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» G-7 works on vaccine plan after pleas to help poor
- May 06,2021 - Last updated at May 06,2021
Britain's Foreign Secretary Dominic Raab (left) and European High Representative of the Union for Foreign Affairs Josep Borrell pose for a photograph during the G-7 foreign ministers meeting in London on Wednesday (AFP photo)
LONDON — The Group of Seven (G-7) wealthy democracies on Wednesday worked on plans to scale up global COVID-19 vaccinations, as calls mounted for a drastic increase in funding to help developing nations virtually shut out of early efforts.
Underscoring the challenges faced, the foreign minister of India — where COVID cases have soared in recent weeks — said he decided to participate in the London meeting virtually after potential exposure to the virus.
India was one of several nations invited by Britain for the first in-person G-7 meeting since the pandemic began last year, in an effort to rally democracies in the face of a rising China and assertive Russia.
Foreign ministers of Britain, Canada, France, Germany, Italy, Japan and the United States are setting the agenda for a G-7 leaders' summit next month in Cornwall, southern England, which will mark Joe Biden's international debut as US president.
The G-7 opened its final day with a session focused on open societies before taking up COVID-19 as well as the fight against climate change.
"A really valuable part of the G-7 format is to think in the round — what do we need to do to help the most vulnerable countries around the world?" British Foreign Secretary Dominic Raab told reporters.
More than 1.2 billion doses of COVID-19 vaccines have been administered globally, but fewer than one per cent have been given in the least developed countries.
With support from most wealthy nations, the Covax programme, backed by the World Health Organisation, is meant to share vaccines with the poorest nations.
But rich countries have also effectively elbowed out Covax in the early stages, striking their own deals with drug manufacturers.
Questions on extra doses
The United States could soon be sitting on as many as 300 million extra doses — nearly equivalent to its entire population — due to ongoing contracts with manufacturers and success at home in inoculation campaigns, the Kaiser Family Foundation estimated.
Biden quickly joined Covax after taking office in January, a reversal from the nationalism of his predecessor Donald Trump, and has promised $4 billion for the programme — far more than any other country.
The Biden administration last week also said it would divert 60 million doses of the AstraZeneca jab, which has not been approved in the United States, and provide $100 million in immediate supplies to India.
But Britain’s former prime minister Gordon Brown has said far more is necessary and urged the G-7 to provide the bulk of $60 billion that he says is needed over the next two years to vaccinate the whole world.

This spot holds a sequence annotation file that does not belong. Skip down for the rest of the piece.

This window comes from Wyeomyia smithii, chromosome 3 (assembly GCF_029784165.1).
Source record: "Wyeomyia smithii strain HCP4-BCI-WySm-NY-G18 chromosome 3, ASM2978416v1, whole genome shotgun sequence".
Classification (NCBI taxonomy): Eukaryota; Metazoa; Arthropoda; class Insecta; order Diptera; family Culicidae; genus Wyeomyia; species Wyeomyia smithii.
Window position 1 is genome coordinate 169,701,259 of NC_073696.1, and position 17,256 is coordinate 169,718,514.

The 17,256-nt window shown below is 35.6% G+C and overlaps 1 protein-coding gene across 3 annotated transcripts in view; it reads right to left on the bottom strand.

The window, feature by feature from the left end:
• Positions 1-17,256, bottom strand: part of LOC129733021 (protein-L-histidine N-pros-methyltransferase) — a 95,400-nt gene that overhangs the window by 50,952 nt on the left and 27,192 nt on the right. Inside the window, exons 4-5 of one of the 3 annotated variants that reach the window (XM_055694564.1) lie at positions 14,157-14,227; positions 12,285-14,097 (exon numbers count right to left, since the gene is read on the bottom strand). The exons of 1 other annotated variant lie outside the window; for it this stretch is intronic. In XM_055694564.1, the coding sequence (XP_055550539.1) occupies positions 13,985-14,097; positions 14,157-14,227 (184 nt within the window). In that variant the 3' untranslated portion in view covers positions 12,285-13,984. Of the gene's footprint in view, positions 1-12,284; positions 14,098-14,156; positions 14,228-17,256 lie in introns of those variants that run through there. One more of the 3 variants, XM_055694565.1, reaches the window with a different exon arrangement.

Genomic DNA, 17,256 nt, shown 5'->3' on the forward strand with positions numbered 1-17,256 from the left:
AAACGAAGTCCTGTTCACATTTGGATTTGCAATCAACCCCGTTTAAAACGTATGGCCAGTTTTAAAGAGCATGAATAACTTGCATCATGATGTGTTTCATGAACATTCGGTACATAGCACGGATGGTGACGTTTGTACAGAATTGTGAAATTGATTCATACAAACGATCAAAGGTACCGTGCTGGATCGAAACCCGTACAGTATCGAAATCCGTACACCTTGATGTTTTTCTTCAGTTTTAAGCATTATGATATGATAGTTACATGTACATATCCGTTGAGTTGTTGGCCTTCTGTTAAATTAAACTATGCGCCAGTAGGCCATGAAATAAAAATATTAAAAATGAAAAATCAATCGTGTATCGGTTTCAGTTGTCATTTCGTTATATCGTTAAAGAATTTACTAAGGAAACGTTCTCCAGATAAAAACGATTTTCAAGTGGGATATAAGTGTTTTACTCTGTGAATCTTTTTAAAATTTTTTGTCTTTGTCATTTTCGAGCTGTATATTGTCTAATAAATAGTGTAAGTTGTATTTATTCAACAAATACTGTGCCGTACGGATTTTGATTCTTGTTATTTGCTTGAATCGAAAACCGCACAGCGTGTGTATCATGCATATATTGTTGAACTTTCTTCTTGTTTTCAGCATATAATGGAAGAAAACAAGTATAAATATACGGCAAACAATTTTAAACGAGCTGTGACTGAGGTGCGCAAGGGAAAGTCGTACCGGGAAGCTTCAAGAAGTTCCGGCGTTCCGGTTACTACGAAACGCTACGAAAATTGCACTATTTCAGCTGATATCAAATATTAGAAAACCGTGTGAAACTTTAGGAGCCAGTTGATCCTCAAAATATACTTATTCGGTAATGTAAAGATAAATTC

Brown, who led a 2009 summit of the broader Group of 20 that was credited with helping address the global economic crisis, said the hefty $60 billion price tag is not charity but “the best insurance policy for the world”.
The result will be “trillions of additional economic output, made possible when trade resumes in a COVID-free world”, Brown said.
AstraZeneca and its partners at the University of Oxford have been selling their jab at cost price, hailing it as a “potential vaccine for the world”.
But the Biden administration has sidestepped calls backed by Brown and India — itself a major vaccine manufacturer — to relax intellectual property rules to allow cheaper shots.
The pharmaceutical industry adamantly opposes such a move, saying it would give less incentive for costly research.
But Shami Chakrabati, a Labour peer in Britain’s upper chamber of parliament, said that 97 per cent of investment in the AstraZeneca/Oxford vaccine came from the UK government.
“At the end of the day, the monopoly needs to be busted up,” the former head of human rights pressure group Liberty told BBC radio.
“This precious knowledge needs to be shared,” she said, also voicing hope that Biden will change the “Trumpian direction” and understand the “moral duty of the US”.
US-based Pfizer, another major player, said on Tuesday that it estimates $26 billion in revenue in 2021 from the vaccine.
The United States appears at least to support some sharing of vaccines after some Biden aides initially argued for keeping a stockpile to respond to potential needs later for booster shots or the approval of vaccines for children.
Secretary of State Antony Blinken, who is taking part in the talks in London, last month promised that the United States would soon be in a position to supply vaccines overseas.
In an implicit criticism of Chinese and Russian efforts, Blinken said, “We won’t trade shots in arms for political favours. This is about saving lives.”
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